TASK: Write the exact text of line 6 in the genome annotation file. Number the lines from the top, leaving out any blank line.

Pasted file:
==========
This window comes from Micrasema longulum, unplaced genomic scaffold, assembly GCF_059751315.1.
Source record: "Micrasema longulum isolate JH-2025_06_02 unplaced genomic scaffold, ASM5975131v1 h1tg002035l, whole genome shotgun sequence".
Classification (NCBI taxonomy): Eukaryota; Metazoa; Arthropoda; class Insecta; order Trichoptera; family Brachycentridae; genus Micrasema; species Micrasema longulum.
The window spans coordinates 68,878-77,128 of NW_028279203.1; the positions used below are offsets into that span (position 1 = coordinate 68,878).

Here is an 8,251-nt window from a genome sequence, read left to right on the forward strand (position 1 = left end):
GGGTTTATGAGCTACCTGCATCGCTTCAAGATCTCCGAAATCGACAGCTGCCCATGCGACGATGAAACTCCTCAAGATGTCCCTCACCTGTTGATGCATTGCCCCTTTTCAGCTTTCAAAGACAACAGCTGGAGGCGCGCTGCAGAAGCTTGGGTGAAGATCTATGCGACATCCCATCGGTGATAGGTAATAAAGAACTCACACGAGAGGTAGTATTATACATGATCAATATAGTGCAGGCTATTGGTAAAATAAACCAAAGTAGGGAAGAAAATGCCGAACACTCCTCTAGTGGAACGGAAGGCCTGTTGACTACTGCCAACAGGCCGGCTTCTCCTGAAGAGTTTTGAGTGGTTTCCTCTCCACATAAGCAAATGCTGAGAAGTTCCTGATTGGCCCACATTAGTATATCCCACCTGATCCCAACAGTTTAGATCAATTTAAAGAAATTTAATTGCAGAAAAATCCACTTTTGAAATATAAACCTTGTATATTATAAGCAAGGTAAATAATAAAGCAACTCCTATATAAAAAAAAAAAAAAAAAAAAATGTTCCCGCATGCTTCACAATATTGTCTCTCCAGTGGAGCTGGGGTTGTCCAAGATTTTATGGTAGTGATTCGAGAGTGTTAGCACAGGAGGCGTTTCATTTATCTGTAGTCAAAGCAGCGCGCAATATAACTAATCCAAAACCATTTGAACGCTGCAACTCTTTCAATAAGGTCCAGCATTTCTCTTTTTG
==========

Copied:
GGGTTTATGAGCTACCTGCATCGCTTCAAGATCTCCGAAATCGACAGCTGCCCATGCGACGATGAAACTCCTCAAGATGTCCCTCACCTGTTGATGCATTGCCCCTTTTCAGCTTTCAAAGACAACAGCTGGAGGCGCGCTGCAGAAGCTTGGGTGAAGATCTATGCGACATCCCATCGGTGATAGGTAATAAAGAACTCACACGAGAGGTAGTATTATACATGATCAATATAGTGCAGGCTATTGGTAAAATAAACCAAAGTAGGGAAGAAAATGCCGAACACTCCTCTAGTGGAACGGAAGGCCTGTTGACTACTGCCAACAGGCCGGCTTCTCCTGAAGAGTTTTGAGTGGTTTCCTCTCCACATAAGCAAATGCTGAGAAGTTCCTGATTGGCCCACATTAGTATATCCCACCTGATCCCAACAGTTTAGATCAATTTAAAGAAATTTAATTGCAGAAAAATCCACTTTTGAAATATAAACCTTGTATATTATAAGCAAGGTAAATAATAAAGCAACTCCTATATAAAAAAAAAAAAAAAAAAAAATGTTCCCGCATGCTTCACAATATTGTCTCTCCAGTGGAGCTGGGGTTGTCCAAGATTTTATGGTAGTGATTCGAGAGTGTTAGCACAGGAGGCGTTTCATTTATCTGTAGTCAAAGCAGCGCGCAATATAACTAATCCAAAACCATTTGAACGCTGCAACTCTTTCAATAAGGTCCAGCATTTCTCTTTTTG